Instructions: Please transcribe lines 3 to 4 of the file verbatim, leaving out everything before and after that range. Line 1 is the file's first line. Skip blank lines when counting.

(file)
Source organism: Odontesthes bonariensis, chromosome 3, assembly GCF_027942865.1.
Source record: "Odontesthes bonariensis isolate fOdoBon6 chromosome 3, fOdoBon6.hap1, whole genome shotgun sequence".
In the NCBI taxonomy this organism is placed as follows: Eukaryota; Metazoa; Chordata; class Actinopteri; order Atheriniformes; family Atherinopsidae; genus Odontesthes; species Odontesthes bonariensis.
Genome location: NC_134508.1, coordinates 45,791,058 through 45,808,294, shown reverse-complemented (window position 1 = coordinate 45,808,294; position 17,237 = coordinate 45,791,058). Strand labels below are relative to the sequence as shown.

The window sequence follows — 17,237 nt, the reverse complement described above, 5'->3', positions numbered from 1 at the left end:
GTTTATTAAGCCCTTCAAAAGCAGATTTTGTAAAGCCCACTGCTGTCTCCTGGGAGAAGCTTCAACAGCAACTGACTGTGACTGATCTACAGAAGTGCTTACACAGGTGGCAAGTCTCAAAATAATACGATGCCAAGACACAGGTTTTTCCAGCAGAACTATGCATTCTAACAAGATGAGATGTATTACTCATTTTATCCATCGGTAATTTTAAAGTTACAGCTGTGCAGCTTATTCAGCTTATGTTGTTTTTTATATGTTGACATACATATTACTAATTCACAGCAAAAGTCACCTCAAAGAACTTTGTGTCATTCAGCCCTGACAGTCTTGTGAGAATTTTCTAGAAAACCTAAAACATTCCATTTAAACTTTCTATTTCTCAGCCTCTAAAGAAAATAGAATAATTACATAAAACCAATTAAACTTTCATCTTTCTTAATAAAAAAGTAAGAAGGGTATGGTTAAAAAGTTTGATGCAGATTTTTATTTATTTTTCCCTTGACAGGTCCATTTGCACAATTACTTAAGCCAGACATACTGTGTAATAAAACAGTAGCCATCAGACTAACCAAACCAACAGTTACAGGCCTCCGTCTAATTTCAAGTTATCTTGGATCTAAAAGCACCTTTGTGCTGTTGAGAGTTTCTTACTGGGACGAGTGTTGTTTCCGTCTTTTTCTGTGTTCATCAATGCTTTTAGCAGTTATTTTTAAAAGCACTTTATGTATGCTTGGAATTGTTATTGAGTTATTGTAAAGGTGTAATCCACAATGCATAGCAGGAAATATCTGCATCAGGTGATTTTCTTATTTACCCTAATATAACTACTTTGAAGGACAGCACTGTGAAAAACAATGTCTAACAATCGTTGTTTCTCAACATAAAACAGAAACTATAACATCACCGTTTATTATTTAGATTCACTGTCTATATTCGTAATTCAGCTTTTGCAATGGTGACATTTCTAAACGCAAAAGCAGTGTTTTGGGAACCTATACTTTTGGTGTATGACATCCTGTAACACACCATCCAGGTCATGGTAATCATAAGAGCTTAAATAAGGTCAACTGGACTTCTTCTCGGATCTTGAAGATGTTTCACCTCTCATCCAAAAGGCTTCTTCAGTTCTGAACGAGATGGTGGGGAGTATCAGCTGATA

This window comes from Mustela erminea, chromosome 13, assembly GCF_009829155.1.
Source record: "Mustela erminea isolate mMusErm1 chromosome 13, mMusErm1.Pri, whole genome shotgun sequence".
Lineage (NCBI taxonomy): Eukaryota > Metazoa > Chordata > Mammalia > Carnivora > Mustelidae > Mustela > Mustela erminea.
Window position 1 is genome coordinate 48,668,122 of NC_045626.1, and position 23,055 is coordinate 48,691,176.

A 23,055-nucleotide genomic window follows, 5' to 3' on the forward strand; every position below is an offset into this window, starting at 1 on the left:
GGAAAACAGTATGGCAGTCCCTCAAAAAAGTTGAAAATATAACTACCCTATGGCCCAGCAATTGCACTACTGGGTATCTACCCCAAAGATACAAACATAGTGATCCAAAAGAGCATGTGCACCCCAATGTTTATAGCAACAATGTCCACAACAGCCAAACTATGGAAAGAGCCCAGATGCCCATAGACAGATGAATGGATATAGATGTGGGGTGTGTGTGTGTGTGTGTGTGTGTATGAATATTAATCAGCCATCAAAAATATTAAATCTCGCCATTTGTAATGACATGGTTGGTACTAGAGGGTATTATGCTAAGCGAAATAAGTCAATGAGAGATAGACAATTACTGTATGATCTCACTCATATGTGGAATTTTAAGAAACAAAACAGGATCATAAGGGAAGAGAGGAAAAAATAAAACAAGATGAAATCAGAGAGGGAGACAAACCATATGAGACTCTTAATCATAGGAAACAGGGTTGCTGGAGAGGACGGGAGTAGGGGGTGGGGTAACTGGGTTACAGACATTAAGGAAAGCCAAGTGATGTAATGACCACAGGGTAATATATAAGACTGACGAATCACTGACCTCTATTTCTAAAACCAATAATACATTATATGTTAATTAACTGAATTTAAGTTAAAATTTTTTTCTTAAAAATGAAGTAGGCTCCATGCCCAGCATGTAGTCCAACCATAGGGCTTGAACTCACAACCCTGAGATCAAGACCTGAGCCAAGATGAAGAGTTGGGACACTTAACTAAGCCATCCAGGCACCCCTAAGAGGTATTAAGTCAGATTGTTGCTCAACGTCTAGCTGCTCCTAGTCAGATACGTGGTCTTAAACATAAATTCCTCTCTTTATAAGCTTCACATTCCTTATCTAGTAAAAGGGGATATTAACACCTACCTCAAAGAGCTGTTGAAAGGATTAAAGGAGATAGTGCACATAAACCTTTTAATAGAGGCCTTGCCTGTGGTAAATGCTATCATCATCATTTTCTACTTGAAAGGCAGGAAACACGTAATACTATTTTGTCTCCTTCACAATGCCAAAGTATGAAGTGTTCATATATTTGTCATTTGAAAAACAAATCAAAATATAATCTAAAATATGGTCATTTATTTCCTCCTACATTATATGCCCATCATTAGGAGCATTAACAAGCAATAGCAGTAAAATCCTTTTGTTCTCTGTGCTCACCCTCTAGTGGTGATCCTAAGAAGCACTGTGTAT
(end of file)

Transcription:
In the NCBI taxonomy this organism is placed as follows: Eukaryota; Metazoa; Chordata; class Actinopteri; order Atheriniformes; family Atherinopsidae; genus Odontesthes; species Odontesthes bonariensis.
Genome location: NC_134508.1, coordinates 45,791,058 through 45,808,294, shown reverse-complemented (window position 1 = coordinate 45,808,294; position 17,237 = coordinate 45,791,058). Strand labels below are relative to the sequence as shown.